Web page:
Surface treatment prior to bonding is usually by using etching followed by a chromic acid anodise (something like Alodine) treatment.

    If it were me, then I think I'd opt for using an epoxy adhesive for an alloy boat below decks, making sure that the bond areas were adequate and that the joints were designed to primarily take loads in shear, with limited exposure to tension and definitely no peel loads. Above decks, where the temperature might possibly approach the softening temperature of epoxy in the tropics (we're talking of temperatures close to boiling point here though, so this may not be a problem with careful design) then either look to use mechanical fasteners or perhaps the Redux process (essentially phenyl formaldehyde and polyvinyl, as used on aircraft skins).

    Despite its age, Redux has proven to be a very capable aluminium alloy adhesive. There are still many aircraft flying today with skins that were bonded on using this process more than 60 years ago, and the bond failure rate is very low. My only reservation on using it for a whole boat hull bonding system is the fact that it's much harder to work with than something like Hysol 9462. Hysol comes in a neat two pack dispenser gun with a mixing nozzle, which makes it very easy to use.

    This is probably a bit off-topic, but this alloy boat frame that I've built is riveted together in the main, with epoxy bonds at the stem and transom:
    [​IMG]

    This frame was for a fabric skin-on-frame boat, but it could equally easily have been clad in thin sheet alloy, riveted or bonded to the frame.

    Jeremy
     
  7. FAST FRED
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    FAST FRED Senior Member

    Look at Feathercraft boats or Grumman dinks.

    Riveted construction is fine at modest speeds , 40K .

    Riveting is cheap , repairable but noisy.

    Use "marine" aluminum rivets , not aircraft , and they must be driven (hammered) rivets , not pop rivets.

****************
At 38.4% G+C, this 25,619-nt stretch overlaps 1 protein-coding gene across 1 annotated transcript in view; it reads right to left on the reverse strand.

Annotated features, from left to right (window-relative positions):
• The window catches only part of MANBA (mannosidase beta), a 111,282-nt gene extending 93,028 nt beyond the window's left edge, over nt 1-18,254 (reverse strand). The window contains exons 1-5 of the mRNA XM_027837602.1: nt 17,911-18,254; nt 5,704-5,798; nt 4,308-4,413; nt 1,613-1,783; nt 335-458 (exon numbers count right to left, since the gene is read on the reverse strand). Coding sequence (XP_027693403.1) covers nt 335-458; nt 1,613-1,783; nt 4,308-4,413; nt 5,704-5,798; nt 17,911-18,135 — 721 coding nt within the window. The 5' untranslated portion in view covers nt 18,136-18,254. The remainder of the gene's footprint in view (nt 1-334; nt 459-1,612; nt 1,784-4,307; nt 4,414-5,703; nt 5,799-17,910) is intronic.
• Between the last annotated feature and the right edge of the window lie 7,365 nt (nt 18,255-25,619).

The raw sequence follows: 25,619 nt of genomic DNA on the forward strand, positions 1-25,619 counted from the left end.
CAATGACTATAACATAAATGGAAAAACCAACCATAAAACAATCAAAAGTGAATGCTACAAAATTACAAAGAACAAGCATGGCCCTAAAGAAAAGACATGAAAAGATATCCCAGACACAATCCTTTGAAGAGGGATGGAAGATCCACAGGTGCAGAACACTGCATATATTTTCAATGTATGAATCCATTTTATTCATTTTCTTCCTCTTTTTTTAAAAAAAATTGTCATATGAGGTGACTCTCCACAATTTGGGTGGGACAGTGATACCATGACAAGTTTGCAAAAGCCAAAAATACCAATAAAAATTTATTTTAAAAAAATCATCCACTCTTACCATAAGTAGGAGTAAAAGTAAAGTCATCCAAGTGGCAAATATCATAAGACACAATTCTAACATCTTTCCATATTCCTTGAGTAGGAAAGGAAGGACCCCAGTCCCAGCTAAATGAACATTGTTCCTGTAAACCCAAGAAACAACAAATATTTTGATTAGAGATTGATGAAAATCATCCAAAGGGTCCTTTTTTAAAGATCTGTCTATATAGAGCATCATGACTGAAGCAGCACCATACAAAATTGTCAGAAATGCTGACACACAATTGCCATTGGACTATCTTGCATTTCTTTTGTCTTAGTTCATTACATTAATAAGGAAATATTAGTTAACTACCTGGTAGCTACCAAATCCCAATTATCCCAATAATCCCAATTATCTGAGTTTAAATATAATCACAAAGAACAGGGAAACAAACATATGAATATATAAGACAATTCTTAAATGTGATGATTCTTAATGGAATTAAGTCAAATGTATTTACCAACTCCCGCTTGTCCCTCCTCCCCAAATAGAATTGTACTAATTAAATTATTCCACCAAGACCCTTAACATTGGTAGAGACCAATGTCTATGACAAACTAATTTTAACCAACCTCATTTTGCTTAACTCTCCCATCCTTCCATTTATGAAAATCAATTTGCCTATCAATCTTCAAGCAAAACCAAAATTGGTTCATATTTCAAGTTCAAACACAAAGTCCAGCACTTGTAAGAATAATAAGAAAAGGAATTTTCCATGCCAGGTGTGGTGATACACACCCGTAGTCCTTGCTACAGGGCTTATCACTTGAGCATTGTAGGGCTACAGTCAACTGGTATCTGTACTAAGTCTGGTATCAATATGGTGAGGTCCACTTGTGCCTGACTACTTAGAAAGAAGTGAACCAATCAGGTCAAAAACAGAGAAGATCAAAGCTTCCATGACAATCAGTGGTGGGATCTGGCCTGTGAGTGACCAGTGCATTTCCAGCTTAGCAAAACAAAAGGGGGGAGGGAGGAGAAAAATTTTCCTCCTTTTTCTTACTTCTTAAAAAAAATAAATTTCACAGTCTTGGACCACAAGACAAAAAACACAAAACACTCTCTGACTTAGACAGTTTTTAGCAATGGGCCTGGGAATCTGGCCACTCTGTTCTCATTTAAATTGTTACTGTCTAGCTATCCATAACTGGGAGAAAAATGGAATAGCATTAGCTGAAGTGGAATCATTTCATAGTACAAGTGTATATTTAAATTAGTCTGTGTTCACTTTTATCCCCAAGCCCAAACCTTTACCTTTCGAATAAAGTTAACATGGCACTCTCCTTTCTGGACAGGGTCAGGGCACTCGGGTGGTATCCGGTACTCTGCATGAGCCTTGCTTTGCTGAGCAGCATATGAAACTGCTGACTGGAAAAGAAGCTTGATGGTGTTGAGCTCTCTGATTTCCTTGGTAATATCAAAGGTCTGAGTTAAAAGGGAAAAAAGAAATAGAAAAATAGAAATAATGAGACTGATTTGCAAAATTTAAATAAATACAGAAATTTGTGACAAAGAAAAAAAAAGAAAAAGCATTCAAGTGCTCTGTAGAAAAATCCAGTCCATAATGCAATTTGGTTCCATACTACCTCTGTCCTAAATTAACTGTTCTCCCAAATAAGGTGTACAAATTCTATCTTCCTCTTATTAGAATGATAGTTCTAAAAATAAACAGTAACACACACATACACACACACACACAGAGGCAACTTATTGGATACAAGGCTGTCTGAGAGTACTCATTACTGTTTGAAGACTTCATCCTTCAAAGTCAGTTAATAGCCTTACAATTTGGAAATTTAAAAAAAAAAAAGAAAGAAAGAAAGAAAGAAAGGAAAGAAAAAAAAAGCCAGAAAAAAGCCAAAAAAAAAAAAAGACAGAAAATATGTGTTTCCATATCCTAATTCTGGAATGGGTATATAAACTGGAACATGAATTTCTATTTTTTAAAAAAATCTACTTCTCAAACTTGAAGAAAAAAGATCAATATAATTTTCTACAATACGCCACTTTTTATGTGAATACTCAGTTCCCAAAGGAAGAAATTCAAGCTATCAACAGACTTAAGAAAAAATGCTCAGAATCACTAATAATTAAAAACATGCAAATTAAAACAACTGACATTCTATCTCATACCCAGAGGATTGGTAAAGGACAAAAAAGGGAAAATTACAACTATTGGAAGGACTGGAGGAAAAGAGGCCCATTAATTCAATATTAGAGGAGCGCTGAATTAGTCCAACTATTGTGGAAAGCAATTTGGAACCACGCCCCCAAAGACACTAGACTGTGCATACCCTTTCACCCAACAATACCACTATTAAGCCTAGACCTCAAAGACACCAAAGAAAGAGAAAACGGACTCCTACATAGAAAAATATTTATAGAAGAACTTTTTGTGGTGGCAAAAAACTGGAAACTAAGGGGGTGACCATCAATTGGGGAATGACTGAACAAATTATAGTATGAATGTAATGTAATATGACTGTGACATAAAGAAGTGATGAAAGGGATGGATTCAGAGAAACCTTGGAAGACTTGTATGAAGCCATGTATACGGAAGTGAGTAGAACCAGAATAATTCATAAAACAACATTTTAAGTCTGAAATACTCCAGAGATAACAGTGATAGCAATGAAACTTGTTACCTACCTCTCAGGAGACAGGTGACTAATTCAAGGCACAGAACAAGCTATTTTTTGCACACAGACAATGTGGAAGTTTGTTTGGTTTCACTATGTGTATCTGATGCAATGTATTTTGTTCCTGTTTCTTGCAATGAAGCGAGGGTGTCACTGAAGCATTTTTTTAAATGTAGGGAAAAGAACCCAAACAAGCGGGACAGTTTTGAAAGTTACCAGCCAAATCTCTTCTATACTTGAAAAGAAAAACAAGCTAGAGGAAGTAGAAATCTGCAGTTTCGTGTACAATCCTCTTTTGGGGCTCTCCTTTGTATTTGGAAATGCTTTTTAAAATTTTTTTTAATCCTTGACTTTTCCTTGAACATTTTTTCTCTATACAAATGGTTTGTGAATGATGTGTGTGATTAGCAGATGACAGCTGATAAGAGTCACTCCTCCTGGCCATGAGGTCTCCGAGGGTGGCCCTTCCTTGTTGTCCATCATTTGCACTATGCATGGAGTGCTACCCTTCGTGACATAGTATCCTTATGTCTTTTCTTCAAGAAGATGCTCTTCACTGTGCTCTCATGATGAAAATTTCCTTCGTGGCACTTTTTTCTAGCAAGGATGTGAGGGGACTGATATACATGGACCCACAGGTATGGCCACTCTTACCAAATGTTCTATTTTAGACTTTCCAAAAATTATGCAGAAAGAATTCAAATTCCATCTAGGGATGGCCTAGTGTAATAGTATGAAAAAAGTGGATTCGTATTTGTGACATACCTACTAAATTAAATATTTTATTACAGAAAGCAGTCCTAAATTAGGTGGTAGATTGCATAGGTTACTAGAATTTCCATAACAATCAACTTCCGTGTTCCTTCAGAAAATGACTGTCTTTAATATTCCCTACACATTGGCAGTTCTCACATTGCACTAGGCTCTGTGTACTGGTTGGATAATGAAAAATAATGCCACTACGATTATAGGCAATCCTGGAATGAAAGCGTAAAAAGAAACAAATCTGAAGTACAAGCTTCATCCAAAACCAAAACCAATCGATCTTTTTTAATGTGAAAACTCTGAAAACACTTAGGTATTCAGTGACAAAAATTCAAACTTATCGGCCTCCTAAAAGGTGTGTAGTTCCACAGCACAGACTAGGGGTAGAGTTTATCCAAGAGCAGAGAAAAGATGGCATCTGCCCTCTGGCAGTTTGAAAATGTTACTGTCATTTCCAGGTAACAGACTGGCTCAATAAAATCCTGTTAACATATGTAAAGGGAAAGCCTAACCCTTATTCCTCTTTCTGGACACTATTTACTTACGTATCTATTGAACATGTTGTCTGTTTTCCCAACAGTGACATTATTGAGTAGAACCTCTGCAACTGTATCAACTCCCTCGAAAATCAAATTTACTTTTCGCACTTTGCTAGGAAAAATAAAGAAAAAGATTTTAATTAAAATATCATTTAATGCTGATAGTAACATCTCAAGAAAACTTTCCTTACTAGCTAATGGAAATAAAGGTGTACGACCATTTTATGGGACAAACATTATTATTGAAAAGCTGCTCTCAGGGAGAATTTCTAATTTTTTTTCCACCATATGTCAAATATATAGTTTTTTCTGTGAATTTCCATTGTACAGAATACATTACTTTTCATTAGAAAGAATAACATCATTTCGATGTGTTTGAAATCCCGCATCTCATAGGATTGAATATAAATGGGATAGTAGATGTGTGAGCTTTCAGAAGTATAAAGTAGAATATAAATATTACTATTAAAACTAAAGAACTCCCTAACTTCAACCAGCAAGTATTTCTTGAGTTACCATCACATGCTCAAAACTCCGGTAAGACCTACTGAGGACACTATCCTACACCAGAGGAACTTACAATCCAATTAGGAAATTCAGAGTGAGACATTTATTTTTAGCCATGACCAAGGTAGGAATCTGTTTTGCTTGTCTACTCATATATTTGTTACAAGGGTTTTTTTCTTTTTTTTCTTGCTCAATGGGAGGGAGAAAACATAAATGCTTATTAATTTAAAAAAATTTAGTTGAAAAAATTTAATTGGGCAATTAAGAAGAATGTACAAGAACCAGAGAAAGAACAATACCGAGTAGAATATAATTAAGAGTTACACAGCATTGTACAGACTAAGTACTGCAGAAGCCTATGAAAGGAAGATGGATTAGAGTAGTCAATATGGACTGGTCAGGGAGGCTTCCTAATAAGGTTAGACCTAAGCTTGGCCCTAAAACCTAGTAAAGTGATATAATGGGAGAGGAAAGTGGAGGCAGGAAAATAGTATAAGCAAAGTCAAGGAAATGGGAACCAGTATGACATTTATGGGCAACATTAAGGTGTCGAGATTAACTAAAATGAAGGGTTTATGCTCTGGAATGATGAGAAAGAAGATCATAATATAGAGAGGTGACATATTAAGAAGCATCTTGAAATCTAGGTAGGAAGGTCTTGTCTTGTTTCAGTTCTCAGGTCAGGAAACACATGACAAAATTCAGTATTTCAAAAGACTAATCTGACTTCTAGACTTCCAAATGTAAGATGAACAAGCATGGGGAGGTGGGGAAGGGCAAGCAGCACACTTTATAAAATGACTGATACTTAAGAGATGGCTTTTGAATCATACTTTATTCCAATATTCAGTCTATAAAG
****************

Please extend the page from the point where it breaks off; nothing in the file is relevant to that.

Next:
FF
     
  8. Jeremy Harris
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    Jeremy Harris Senior Member

    Why the insistence on driven rivets over self-setting (often referred to by the "Pop" trademark) rivets? I've a lot of experience with using Avdel and Monobolt self-setting rivets on aircraft structures. They are strong, easy to use, very reliable and have a lot of advantages over traditional bucked rivets, not least being their ability to be placed from one side only.

    I'd agree that alloy "Pop" rivets from the local hardware store are not a good choice, they have a very poor shear strength and tend loosen over time when exposed to varying loads, but a modern monel, or maybe passive stainless, Avdel type rivet will have a shear strength only limited by the bearing stress of the hole in the sheet, not the strength of the rivet.
     
  9. CDK
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    CDK retired engineer

    Thank you for the extensive explanation Jeremy.
    It does nothing for my distrust of airliners though.... I just hate situations where I'm not in control.
     
  10. wardd
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    wardd Senior Member

    they wear faster, not as strong and more expensive

    and they usually are not that much faster to install than shot rivets
     
  11. Steve W
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    Steve W Senior Member